author = "Irene Delgado-Fernandez and Robin Davidson-Arnott and Jeff Ollerhead",
year = "2009",
doi = "10.2112/09-1182.1",
language = "English",
volume = "25",
pages = "1160--1167",
journal = "Journal of Coastal Research",
issn = "0749-0208",
publisher = "Coastal Education Research Foundation Inc.",
number = "5",

}

Application of a Remote Sensing Technique to the Study of Coastal Dunes. / Delgado-Fernandez, Irene; Davidson-Arnott, Robin; Ollerhead, Jeff.

In: Journal of Coastal Research, Vol. 25, No. 5, 2009, p. 1160-1167.

Research output: Contribution to journalArticle

TY - JOUR

T1 - Application of a Remote Sensing Technique to the Study of Coastal Dunes

AU - Delgado-Fernandez, Irene

AU - Davidson-Arnott, Robin

AU - Ollerhead, Jeff

PY - 2009

Y1 - 2009

N2 - This paper reports on a remote sensing station specifically Designed to investigate eolian processes at a beach–dune system. The monitoring station is located at Greenwich Dunes, Prince Edward Island National Park, Prince Edward Island (Canada), and it is the second, improved generation of a previous system using continuous video and photographs. The setup consists of three digital single-lens reflex cameras, a two-dimensional sonic anemometer, two safires, erosion–deposition pins, and an array of batteries and solar panels. The cameras run on a timer that takes pictures every hour. The images are rectified and analyzed using a combination of ArcMap 9.2 and PCI Geomatica software, which permits the generation of moisture maps, vegetation, ice and snow cover, shoreline position, and erosion–deposition processes. The two-dimensional sonic provides continuous wind speed and direction, and the saltation probes record the intensity of transport events. The result is a large geodatabase of a time series of factors affecting eolian processes at the beach at a variety of temporal and spatial scales. This geodatabase can be queried, and it is a valuable tool for studying the frequency and magnitude of events delivering sediment from the beach to the dune and thus for improving our knowledge of sediment transport at coastal areas. Although the remote sensing station was initially conceived as a tool to measure subaerial processes, a full year of measurements shows large potential for the system to provide information on processes at the nearshore environment and ice dynamics.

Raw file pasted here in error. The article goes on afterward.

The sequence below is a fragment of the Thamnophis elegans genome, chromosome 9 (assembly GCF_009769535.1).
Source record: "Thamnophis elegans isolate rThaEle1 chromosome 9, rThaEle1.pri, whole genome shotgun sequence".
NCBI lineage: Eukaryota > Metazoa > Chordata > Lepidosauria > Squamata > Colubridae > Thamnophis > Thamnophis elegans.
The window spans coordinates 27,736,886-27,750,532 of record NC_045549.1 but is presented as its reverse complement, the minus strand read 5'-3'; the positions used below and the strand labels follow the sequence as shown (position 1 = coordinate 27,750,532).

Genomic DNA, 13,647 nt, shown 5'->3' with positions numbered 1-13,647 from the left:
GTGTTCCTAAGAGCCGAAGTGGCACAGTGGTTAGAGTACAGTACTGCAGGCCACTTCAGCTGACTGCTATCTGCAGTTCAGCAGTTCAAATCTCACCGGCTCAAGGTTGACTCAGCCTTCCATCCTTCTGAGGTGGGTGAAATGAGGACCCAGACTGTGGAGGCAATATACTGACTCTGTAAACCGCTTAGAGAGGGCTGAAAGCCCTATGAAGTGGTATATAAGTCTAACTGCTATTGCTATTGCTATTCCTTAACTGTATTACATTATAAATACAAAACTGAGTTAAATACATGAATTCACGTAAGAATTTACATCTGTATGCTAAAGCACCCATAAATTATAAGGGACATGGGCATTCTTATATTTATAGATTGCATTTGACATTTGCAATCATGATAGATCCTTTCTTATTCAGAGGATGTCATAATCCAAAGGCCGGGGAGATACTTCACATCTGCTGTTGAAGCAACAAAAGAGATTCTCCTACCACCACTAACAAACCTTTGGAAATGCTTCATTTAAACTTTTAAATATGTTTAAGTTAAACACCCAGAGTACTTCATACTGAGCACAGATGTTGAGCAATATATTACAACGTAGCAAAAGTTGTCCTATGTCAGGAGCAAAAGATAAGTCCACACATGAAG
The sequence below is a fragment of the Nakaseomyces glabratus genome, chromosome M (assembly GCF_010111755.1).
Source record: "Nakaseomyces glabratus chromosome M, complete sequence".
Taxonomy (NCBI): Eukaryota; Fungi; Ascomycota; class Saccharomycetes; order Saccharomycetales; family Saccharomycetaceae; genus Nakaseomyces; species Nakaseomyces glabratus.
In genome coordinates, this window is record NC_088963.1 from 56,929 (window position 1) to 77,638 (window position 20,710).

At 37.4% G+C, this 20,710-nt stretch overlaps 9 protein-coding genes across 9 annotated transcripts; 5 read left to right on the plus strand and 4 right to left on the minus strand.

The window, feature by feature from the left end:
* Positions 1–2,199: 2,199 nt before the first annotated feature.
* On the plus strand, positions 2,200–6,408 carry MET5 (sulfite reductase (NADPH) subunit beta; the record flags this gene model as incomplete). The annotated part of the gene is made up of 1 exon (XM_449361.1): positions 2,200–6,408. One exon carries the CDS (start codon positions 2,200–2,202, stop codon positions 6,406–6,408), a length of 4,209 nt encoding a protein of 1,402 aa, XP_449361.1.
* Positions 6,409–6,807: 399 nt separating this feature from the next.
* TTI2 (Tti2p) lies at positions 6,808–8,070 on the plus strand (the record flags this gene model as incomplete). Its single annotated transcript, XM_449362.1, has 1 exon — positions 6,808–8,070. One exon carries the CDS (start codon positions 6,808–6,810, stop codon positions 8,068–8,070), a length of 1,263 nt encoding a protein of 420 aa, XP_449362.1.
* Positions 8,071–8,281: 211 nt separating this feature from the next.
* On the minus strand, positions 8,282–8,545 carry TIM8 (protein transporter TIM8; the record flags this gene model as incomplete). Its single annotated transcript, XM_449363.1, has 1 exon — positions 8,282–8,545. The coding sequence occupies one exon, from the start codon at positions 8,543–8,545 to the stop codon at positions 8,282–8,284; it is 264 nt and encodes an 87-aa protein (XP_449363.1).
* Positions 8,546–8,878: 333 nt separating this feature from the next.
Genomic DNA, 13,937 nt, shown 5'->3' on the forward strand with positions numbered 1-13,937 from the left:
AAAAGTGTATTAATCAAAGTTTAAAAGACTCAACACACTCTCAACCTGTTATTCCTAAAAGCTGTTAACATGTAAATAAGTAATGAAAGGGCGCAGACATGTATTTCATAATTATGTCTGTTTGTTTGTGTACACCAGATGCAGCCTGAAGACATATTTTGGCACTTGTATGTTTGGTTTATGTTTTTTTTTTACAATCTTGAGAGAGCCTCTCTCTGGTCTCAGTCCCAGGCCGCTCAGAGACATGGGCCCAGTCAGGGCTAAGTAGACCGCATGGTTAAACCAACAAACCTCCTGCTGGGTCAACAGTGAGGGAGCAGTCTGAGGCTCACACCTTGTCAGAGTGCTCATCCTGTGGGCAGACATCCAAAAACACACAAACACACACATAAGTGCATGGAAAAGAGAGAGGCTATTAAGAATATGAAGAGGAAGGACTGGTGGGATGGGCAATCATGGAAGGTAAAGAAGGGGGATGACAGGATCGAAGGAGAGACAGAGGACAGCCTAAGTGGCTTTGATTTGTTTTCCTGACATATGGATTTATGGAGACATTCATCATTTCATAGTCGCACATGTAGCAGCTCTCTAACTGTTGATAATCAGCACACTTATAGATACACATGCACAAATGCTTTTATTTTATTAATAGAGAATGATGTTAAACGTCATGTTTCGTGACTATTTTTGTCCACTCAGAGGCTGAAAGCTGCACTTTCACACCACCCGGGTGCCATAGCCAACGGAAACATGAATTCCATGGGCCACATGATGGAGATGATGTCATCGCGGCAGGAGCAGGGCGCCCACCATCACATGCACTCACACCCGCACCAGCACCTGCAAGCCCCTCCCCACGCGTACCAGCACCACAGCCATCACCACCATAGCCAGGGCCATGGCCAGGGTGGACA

AB - This paper reports on a remote sensing station specifically Designed to investigate eolian processes at a beach–dune system. The monitoring station is located at Greenwich Dunes, Prince Edward Island National Park, Prince Edward Island (Canada), and it is the second, improved generation of a previous system using continuous video and photographs. The setup consists of three digital single-lens reflex cameras, a two-dimensional sonic anemometer, two safires, erosion–deposition pins, and an array of batteries and solar panels. The cameras run on a timer that takes pictures every hour. The images are rectified and analyzed using a combination of ArcMap 9.2 and PCI Geomatica software, which permits the generation of moisture maps, vegetation, ice and snow cover, shoreline position, and erosion–deposition processes. The two-dimensional sonic provides continuous wind speed and direction, and the saltation probes record the intensity of transport events. The result is a large geodatabase of a time series of factors affecting eolian processes at the beach at a variety of temporal and spatial scales. This geodatabase can be queried, and it is a valuable tool for studying the frequency and magnitude of events delivering sediment from the beach to the dune and thus for improving our knowledge of sediment transport at coastal areas. Although the remote sensing station was initially conceived as a tool to measure subaerial processes, a full year of measurements shows large potential for the system to provide information on processes at the nearshore environment and ice dynamics.

U2 - 10.2112/09-1182.1

DO - 10.2112/09-1182.1

M3 - Article

VL - 25

SP - 1160

EP - 1167

JO - Journal of Coastal Research

JF - Journal of Coastal Research

SN - 0749-0208

IS - 5

ER -